Plants need water. It's a simple enough statement, and if they didn’t get it in the amounts that they need, they would not have evolved into the wide array of flora that exist today.
Managing cultivated plants so that they receive just the right amount of water when they need it is as much an art as it is a science. Growers have struggled with this for centuries and will continue to do so. Every situation is unique and no two years provide the same amount of precipitation or temperatures.
Beyond providing plants with the water they need, controlling the rate at which it leaches through the soil or drains away is critical for successful growing.
Other than selecting plants based upon their moisture needs and native habitats, there are a few factors that can be controlled, but first let’s look at what contributes to drainage.
Probably the most important attribute of the soil and its ability to drain or retain moisture is what it is comprised of. Soils the world over are comprised of various amounts of rock or gravel, sand, silt, and clay.
In general, and there are other factors that affect the drainage, some of which are described below, soils with a high gravel content drain faster than sandy soils, which drain faster than silty soils, which drain faster than soils high in clay.
It is rare when a soil is purely one type or another; rather almost all soils are a blend of all of the above mentioned types, with higher or lower concentrations of the individual parts. Understanding which soil type you have is the first step in understanding drainage in your particular situation.
Unless your soil is sterile, it is also home to all manner of life and nutrients. Healthy soils have organic matter, which is sometimes referred to as humus. It is derived from decaying plant and animal matter and add nutrients that are available to the soil.
The origin and the amount of organic material in the soil however do also affect the drainage. If the organic matter is comprised of densely packed roots, the soil will not drain well. If it is the result of decaying leaves and insects, it should not negatively impact the drainage. However, too much of anything is detrimental.
Beyond organic matter, your soil should be teeming with worms, beneficial fungi, healthy bacteria, and microbiotic species too numerous to mention.
If all of these exist in healthy ratios, they will create natural aeration throughout your plant’s root system and aid in proper drainage. A lack of these due to poor drainage does not bode well for the survival of most plant species.
This is not relevant if you are growing in a field or garden, but for the millions of people that do garden and grow plants in containers it becomes highly relevant.
Plastic containers dominate the container market and without drainage holes do not allow any water to escape regardless of soil type. Wood containers without drainage are not much better, unless they are constructed with slats or in a way that excess water can escape.
Clay containers, as long as they do not have an additional sealer or glaze on them, will allow for excess moisture to weep or ooze out through its pores.
Without supplemental drainage holes, however, it may not do so quickly enough to be of benefit to the plant. In general, any container that does not have allowances for excess moisture to escape through the bottom is not conducive for proper drainage.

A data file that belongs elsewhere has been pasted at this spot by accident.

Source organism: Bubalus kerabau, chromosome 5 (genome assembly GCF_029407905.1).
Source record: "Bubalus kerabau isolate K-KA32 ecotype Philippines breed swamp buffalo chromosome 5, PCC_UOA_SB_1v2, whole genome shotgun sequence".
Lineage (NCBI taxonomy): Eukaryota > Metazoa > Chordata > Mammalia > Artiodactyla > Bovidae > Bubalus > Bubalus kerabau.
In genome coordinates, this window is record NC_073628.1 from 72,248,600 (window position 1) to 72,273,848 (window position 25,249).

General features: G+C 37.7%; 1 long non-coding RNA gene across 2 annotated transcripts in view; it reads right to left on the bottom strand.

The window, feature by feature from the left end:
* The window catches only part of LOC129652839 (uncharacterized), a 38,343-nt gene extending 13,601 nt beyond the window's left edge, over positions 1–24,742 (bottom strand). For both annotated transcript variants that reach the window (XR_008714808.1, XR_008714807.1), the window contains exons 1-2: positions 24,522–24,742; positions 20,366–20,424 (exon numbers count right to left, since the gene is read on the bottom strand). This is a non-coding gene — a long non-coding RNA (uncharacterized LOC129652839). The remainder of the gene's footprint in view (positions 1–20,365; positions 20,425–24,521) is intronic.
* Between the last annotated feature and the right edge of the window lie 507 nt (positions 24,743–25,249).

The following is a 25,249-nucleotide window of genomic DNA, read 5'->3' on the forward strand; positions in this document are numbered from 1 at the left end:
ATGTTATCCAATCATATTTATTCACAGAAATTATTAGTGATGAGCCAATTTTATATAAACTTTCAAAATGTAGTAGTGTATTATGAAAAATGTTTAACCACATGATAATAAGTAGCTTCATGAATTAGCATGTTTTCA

What to do When Your Soil Doesn't Have Enough Drainage
Plants that don’t like to be too wet will let you know. Their leaves will often turn yellow and the entire plant may begin to collapse. Too much moisture can also invite fungal pathogens which will in turn wreak havoc on your plants.
If you are growing under cover and are providing all of the plants water, then reduce the amount of water, first by half and then monitor closely to see if the soil is sufficiently draining and adjust accordingly. If growing outside, there are other factors that you can change if you can’t control the amount of water your plants are getting. For example, soil aeration.
If you are growing in containers, the fix is relatively easy. First identify if there are proper drainage holes on the bottom and if not, grab a drill and add them yourself.
You can remove the plants and soil and add gravel, bricks, broken pottery pieces or anything that will take up space in the bottom of the container and allow for water to pass through. Then if possible, replace the media with a more porous one, or add perlite to the mix.
If growing in soil, the fix is not so easy. Where possible, aerate with a shovel, tiller or gas powered aerator around the plants, being careful not to disturb the roots if possible.
Work in as much gravel or other drainage material as you are able to. Other solutions include starting over and building raised garden beds that tend to drain better or digging drainage ditches with gravel and drainage pipe alongside your garden beds.
What to do When Your Soil Has Too Much Drainage
This is a preferable situation than having not enough drainage; it is almost always easier to add water than to take it away. The solutions to combat too much drainage are essentially the reverse of not enough.
For container-grown plants, see if there are too many drainage ports and try to fill or patch some of them if water is running out too quickly.
If the problem is seemingly with the media, you can add any number of amendments such as vermiculite, peat moss, coir, or any organic matter that will absorb and trap moisture to keep your plant’s root wetter, longer
For garden or field raised plants, the solution if not to add additional irrigation, lay in how they are planted. As opposed to raised beds, sunken beds may be the solution. Just as in container media, incorporating moisture-holding amendments can be a solution so long as you can do so either between crops or in such a way as to not disturb root systems.